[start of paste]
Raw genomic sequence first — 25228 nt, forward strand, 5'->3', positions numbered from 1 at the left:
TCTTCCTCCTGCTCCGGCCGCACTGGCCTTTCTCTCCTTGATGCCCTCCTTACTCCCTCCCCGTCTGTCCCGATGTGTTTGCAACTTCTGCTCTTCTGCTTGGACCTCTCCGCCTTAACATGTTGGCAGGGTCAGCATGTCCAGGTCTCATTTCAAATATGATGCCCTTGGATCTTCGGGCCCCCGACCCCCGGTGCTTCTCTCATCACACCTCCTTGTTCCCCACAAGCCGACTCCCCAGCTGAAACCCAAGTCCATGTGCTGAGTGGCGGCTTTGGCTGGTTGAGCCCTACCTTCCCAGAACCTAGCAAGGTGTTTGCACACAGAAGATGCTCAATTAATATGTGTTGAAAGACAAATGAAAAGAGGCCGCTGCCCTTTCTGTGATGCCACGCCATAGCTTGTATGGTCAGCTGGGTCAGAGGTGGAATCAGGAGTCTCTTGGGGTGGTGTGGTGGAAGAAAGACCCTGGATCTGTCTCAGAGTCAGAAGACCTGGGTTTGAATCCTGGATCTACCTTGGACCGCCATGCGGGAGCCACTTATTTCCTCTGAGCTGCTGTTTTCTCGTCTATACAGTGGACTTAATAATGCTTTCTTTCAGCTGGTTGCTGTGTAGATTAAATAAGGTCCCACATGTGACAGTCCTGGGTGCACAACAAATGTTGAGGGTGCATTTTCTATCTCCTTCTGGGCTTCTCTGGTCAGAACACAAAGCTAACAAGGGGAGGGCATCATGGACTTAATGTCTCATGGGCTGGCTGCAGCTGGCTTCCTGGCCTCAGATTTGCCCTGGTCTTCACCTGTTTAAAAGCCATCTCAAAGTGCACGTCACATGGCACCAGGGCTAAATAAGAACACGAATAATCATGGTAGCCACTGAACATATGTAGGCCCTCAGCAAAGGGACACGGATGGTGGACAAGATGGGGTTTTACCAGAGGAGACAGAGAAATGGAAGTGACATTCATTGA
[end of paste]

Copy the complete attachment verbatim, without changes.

Raw genomic sequence first — 25228 nt, forward strand, 5'->3', positions numbered from 1 at the left:
TCTTCCTCCTGCTCCGGCCGCACTGGCCTTTCTCTCCTTGATGCCCTCCTTACTCCCTCCCCGTCTGTCCCGATGTGTTTGCAACTTCTGCTCTTCTGCTTGGACCTCTCCGCCTTAACATGTTGGCAGGGTCAGCATGTCCAGGTCTCATTTCAAATATGATGCCCTTGGATCTTCGGGCCCCCGACCCCCGGTGCTTCTCTCATCACACCTCCTTGTTCCCCACAAGCCGACTCCCCAGCTGAAACCCAAGTCCATGTGCTGAGTGGCGGCTTTGGCTGGTTGAGCCCTACCTTCCCAGAACCTAGCAAGGTGTTTGCACACAGAAGATGCTCAATTAATATGTGTTGAAAGACAAATGAAAAGAGGCCGCTGCCCTTTCTGTGATGCCACGCCATAGCTTGTATGGTCAGCTGGGTCAGAGGTGGAATCAGGAGTCTCTTGGGGTGGTGTGGTGGAAGAAAGACCCTGGATCTGTCTCAGAGTCAGAAGACCTGGGTTTGAATCCTGGATCTACCTTGGACCGCCATGCGGGAGCCACTTATTTCCTCTGAGCTGCTGTTTTCTCGTCTATACAGTGGACTTAATAATGCTTTCTTTCAGCTGGTTGCTGTGTAGATTAAATAAGGTCCCACATGTGACAGTCCTGGGTGCACAACAAATGTTGAGGGTGCATTTTCTATCTCCTTCTGGGCTTCTCTGGTCAGAACACAAAGCTAACAAGGGGAGGGCATCATGGACTTAATGTCTCATGGGCTGGCTGCAGCTGGCTTCCTGGCCTCAGATTTGCCCTGGTCTTCACCTGTTTAAAAGCCATCTCAAAGTGCACGTCACATGGCACCAGGGCTAAATAAGAACACGAATAATCATGGTAGCCACTGAACATATGTAGGCCCTCAGCAAAGGGACACGGATGGTGGACAAGATGGGGTTTTACCAGAGGAGACAGAGAAATGGAAGTGACATTCATTGA